The secret part is step number four, which involves understanding that not all kids start reading as early as you’ve been led to believe. But since there are five steps that I’ve followed to get my kids reading, I figure we should probably start with number one.
1. Read Aloud
Reading aloud is my favorite part of our day. Or maybe nap time. But reading aloud is a close second.
Picture books are easy enough to find the time for. Starting up a chapter book with a little kid can feel daunting. But it’s totally worth it.
A couple years ago, I decided to really make reading chapter books aloud to my kids a priority each school day. And it’s been great. All of my kids, from the toddler to the teenager, listen to the same book together. We have inside jokes, and shared experiences because of it. And, for the little ones, it sets the stage for learning to read.
I’m modeling for them that I think reading is important and enjoyable. I’m demonstrating for them how reading works, so when they get to the point of trying it for themselves, they’ll have an understanding of how words flow when you’re reading.
So far this school year, the newborn has made it difficult to consistently read a chapter a day. But I’m trying to make up for it with audio books.
2. Begin at the Beginning
Before they’re ready to start reading, I like them to know their letter sounds. I’ve found the easiest way to do that has been by letting them watch the Leap Frog DVDs.
My kids really like them. I don’t mind them. And they do a really great job of teaching the letter sounds, and the basic rules of reading, in song format. So, even years later, when one of my kids is having trouble with a word, I can sing, “when two vowels go walking, the first one does the talking” at him. Good times.
I cannot recommend THESE PARTICULAR Leap Frog movies enough:
I’m not sure what’s happened to the Leap Frog brand. There are a whole bunch of new Leap Frog shows available on Netflix, but not these original ones. I watched a few minutes of a few of them and was really disappointed. They don’t have the useful songs, and the animation on a couple of them is downright creepy.
I’m sure there are other, more recent shows that also do a good job of introducing phonics. But these are the only ones I can personally vouch for.
Once my kids know the letter sounds and seem to be able to sit still for ten minutes and complete a task, we start actual lessons. That has happened for my kids between three and five. For lessons, we use this book:
It says twenty minutes per day, but we do closer to ten, because I don’t use the writing component of the program. I haven’t found that reading readiness always coincides with writing readiness in my kids, so I prefer to teach those skills separately. After Hundred Easy Lessons, we move on to phonics readers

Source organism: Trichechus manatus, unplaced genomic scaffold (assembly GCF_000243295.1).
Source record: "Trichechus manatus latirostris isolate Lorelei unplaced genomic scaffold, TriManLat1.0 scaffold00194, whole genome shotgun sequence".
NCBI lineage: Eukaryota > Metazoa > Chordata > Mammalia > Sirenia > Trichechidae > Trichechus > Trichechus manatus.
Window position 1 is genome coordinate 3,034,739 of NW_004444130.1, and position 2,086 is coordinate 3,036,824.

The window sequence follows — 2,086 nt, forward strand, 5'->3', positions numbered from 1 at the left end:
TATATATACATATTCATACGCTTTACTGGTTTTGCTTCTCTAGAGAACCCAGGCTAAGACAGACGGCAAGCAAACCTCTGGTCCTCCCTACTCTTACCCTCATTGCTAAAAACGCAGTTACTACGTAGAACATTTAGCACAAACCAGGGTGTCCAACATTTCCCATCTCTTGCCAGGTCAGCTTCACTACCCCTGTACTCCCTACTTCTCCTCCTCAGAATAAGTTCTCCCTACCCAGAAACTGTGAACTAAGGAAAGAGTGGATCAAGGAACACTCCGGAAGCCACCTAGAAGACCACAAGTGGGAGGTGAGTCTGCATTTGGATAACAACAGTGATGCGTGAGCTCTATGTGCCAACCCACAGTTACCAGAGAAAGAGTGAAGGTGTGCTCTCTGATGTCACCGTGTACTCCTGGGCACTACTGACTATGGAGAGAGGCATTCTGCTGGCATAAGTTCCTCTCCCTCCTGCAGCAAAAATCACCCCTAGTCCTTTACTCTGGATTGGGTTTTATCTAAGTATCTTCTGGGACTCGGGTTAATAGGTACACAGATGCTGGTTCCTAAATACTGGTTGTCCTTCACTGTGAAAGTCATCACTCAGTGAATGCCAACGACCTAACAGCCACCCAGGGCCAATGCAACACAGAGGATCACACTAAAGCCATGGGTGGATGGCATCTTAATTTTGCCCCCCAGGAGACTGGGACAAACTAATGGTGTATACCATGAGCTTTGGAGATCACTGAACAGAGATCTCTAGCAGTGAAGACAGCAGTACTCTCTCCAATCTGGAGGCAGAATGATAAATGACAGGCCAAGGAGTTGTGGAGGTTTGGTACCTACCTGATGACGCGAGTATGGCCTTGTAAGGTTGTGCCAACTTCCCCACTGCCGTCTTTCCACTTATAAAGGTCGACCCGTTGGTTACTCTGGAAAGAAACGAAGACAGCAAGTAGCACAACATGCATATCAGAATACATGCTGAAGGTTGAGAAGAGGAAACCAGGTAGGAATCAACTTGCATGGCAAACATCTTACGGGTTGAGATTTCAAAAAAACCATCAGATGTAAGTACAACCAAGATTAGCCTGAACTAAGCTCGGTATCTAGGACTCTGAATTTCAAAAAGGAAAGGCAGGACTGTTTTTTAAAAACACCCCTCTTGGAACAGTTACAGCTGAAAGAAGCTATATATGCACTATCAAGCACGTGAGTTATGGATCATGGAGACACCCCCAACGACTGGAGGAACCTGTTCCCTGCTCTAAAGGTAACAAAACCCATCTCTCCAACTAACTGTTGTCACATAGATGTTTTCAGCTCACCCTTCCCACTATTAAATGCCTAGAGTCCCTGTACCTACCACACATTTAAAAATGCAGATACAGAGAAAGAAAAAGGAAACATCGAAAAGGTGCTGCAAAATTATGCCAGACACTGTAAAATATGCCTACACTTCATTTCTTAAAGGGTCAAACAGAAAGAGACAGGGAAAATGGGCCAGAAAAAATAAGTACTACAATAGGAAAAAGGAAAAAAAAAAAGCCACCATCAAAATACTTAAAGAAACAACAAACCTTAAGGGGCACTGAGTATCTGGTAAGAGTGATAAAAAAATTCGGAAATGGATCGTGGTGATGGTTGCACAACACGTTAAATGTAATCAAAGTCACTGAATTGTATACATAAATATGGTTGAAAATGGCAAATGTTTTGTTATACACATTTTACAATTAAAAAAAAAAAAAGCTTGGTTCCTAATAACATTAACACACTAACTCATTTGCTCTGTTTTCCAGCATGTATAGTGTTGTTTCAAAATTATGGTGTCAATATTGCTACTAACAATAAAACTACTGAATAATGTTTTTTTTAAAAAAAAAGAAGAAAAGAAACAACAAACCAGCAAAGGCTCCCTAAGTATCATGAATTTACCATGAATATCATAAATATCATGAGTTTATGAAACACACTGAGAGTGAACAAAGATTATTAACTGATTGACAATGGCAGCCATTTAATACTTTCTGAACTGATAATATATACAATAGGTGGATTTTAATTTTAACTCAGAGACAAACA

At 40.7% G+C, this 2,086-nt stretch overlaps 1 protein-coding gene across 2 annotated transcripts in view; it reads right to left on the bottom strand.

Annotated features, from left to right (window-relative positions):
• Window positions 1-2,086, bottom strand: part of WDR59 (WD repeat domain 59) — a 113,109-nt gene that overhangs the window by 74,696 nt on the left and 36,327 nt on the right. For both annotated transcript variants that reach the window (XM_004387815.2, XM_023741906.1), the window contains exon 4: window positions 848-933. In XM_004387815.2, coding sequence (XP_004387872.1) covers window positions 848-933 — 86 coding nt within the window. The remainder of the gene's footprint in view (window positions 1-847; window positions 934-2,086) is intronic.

, then easy readers from the library.
3. Be Consistent
My goal is to do reading and phonics consistently, usually four days per week. I also try to be consistent about the time of day that we do lessons. I find that there is less push-back from the less enthusiastic kiddos when they know when to expect lessons.
Then we just do them. There’s no complaining allowed. We just do it and get it done.
I’ve had some kids LOVE these lessons, and some not love them quite as much. But they’ve all been amused by the silly little stories and illustrations. And the techniques of Hundred Easy Lessons has been really effective for all of my kids so far.
4. Be Patient
Here’s the big secret: My Kid Will Read Well When He is Ready
My oldest daughter was able to ready easy chapter books by the end of Kindergarten. But the same has not been true of any of her brothers. My so-far-reading other kids have done Hundred Easy Lessons in Kindergarten, and moved on to easy readers after that. But three out of four couldn’t read easy chapter books until the summer between second and third grade.
My older two sons are very strong readers now. The third one is coming right along. Somehow that rising third grader age, seems to be the sweet spot for us. That’s when my boys start reading, regardless of what I do.
I was too hard on my oldest kids. I had this expectation that all kids learned to read in Kindergarten or first grade. But my experience with teaching five kids (so far) to read is that it just isn’t true.
I’ve had some kids learn to read pretty early, some a lot later, and the odd thing is that as long as I’m consistent in steps 1-3, they seem to put it together themselves. And even when I’m NOT as consistent as I probably should be, they still seem to put it together themselves.
5. Read Aloud
It WASN’T all about me, after all. As long as I give them the tools, and read aloud to them and have them read aloud to me, from easy readers or whatever level book with which they’re comfortable, they are able to make progress relatively painlessly.
Having them read to me lets me make sure they’re not just skipping words if they’re having trouble with them.
Sometimes we take turns reading pages of a picture book. Another trick is have them read aloud to younger siblings, which is enjoyable for the little kid, and great, stress-free practice for the big kid. But I often eavesdrop.
Then, once they do graduate to chapter books, I have plenty of good ones around the house, so they’ll keep it up.
But the main thing I’ve learned is not to fret about the timeline. Some kids read early, some kids read late, but almost all kids WILL learn to read. As long as they have a solid foundation, it seems to come — like a lot of things — in its own time.